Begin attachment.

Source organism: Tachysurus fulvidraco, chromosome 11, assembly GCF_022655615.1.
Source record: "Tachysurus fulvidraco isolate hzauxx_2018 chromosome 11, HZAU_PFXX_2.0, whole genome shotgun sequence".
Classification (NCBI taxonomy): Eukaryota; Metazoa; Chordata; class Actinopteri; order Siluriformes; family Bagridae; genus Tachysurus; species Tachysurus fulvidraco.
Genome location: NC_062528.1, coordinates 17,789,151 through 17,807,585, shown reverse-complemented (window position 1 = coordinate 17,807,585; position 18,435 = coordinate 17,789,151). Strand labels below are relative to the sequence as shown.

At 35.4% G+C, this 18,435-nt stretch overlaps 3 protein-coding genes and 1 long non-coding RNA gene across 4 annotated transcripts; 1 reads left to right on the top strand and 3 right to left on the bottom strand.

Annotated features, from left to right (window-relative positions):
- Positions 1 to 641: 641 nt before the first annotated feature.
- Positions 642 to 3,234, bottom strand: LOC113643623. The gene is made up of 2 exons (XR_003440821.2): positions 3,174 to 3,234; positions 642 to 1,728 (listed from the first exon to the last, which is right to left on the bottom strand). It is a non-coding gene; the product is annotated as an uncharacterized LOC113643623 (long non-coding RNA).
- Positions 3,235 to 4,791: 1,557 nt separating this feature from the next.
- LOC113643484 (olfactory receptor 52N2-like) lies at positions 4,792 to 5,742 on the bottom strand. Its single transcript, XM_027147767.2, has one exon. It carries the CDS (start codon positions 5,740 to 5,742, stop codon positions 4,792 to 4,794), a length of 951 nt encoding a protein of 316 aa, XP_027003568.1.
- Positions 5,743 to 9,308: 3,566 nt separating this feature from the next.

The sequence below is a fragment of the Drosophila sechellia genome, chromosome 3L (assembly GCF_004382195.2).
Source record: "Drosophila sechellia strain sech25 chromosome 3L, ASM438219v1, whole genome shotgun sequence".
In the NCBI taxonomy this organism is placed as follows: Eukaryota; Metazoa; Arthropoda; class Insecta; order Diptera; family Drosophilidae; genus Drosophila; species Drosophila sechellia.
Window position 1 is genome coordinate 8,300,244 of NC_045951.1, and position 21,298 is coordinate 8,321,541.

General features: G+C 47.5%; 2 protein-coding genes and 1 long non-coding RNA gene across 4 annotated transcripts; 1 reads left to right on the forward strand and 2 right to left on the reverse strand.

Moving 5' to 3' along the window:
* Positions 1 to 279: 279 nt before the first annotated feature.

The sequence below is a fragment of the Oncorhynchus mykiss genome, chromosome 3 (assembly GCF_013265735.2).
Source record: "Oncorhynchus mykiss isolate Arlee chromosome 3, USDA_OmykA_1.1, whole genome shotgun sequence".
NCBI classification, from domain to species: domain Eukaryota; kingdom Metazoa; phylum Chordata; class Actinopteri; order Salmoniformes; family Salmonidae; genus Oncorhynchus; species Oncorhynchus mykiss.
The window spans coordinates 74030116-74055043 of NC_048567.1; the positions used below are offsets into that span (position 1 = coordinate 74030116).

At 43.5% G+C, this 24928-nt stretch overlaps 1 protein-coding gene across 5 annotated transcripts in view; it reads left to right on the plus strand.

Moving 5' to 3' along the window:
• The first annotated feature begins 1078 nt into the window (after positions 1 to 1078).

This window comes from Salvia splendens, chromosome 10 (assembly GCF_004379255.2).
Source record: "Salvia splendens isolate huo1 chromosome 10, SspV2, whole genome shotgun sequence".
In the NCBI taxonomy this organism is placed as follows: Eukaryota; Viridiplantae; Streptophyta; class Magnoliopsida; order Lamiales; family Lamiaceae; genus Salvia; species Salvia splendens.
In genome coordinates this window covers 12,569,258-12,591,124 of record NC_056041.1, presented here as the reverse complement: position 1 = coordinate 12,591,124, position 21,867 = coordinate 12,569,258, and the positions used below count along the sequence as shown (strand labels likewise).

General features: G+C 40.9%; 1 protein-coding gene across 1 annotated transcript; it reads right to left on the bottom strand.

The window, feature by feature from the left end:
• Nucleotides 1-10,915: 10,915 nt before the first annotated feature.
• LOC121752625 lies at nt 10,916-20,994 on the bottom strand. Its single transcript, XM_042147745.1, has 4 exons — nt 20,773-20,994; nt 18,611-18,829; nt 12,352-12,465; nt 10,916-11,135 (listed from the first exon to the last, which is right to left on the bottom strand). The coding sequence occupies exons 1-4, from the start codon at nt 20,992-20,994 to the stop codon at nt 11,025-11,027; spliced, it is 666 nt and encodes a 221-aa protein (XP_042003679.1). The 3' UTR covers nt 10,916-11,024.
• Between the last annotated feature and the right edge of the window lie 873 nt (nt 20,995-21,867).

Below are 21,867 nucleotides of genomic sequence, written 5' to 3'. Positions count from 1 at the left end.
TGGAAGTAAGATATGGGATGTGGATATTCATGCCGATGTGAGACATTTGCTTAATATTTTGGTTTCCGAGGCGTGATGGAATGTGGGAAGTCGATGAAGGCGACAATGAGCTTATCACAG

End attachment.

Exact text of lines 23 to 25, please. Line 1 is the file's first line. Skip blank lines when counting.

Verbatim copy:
At 43.5% G+C, this 24928-nt stretch overlaps 1 protein-coding gene across 5 annotated transcripts in view; it reads left to right on the plus strand.

Moving 5' to 3' along the window:
• The first annotated feature begins 1078 nt into the window (after positions 1 to 1078).